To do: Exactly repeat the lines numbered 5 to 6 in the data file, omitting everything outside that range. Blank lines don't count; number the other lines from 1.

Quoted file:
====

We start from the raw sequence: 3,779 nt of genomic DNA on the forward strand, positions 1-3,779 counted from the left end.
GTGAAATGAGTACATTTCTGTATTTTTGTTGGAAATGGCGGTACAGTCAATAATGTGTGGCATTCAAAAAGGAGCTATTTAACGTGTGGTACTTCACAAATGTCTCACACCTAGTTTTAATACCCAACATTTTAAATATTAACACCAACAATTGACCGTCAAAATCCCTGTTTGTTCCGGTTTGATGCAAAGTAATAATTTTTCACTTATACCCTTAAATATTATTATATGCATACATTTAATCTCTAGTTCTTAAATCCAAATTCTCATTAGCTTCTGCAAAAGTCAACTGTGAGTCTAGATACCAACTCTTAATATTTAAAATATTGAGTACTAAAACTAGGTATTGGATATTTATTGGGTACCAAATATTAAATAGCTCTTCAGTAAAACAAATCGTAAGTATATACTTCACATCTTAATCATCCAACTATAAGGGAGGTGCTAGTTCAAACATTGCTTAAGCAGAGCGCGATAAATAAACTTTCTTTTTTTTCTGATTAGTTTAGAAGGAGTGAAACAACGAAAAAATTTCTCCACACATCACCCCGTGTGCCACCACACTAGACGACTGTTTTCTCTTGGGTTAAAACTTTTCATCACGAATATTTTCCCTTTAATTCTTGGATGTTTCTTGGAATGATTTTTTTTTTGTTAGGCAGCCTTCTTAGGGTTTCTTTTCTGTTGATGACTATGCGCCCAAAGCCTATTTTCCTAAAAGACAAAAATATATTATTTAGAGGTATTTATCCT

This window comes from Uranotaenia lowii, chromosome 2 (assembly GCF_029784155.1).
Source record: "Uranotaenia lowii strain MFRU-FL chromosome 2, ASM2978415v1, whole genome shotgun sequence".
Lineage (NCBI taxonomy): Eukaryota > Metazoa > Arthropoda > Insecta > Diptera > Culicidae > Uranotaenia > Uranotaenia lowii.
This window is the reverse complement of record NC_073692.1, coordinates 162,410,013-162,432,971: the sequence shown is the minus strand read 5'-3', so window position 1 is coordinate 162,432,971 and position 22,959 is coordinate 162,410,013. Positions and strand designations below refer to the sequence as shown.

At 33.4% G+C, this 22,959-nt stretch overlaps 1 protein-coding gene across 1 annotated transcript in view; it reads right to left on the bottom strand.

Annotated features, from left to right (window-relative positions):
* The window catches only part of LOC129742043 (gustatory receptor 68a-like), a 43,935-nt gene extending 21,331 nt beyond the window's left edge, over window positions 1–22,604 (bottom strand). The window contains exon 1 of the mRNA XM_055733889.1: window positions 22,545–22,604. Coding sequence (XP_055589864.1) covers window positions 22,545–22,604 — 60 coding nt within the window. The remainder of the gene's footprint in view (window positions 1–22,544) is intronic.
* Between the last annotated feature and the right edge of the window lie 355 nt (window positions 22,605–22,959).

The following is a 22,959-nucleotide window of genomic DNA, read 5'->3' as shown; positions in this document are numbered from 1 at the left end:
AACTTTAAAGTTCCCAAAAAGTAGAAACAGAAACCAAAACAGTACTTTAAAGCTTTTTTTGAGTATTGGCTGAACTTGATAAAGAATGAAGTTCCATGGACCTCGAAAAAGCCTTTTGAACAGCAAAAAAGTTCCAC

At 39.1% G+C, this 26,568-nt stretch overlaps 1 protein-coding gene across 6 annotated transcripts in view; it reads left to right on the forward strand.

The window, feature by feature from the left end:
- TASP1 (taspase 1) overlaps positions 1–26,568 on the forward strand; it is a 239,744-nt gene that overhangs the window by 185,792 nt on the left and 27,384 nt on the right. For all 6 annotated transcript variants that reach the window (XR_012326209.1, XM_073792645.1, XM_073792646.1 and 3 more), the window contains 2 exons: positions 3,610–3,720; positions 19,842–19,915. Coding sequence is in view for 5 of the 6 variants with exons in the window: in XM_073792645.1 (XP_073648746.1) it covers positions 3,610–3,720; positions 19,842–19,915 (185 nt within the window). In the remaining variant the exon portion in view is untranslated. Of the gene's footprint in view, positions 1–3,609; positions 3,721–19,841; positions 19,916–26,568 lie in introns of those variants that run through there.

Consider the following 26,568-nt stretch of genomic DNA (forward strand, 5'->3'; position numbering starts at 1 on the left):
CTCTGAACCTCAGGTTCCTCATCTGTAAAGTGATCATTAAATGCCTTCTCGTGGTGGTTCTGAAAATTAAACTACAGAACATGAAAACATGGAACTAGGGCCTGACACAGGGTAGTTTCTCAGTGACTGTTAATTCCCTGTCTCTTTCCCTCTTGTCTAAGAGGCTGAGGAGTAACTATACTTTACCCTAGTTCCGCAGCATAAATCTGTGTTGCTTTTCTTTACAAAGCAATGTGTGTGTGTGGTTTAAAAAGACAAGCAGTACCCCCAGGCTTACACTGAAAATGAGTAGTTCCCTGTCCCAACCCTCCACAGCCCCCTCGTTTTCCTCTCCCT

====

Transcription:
Lineage (NCBI taxonomy): Eukaryota > Metazoa > Arthropoda > Insecta > Diptera > Culicidae > Uranotaenia > Uranotaenia lowii.
This window is the reverse complement of record NC_073692.1, coordinates 162,410,013-162,432,971: the sequence shown is the minus strand read 5'-3', so window position 1 is coordinate 162,432,971 and position 22,959 is coordinate 162,410,013. Positions and strand designations below refer to the sequence as shown.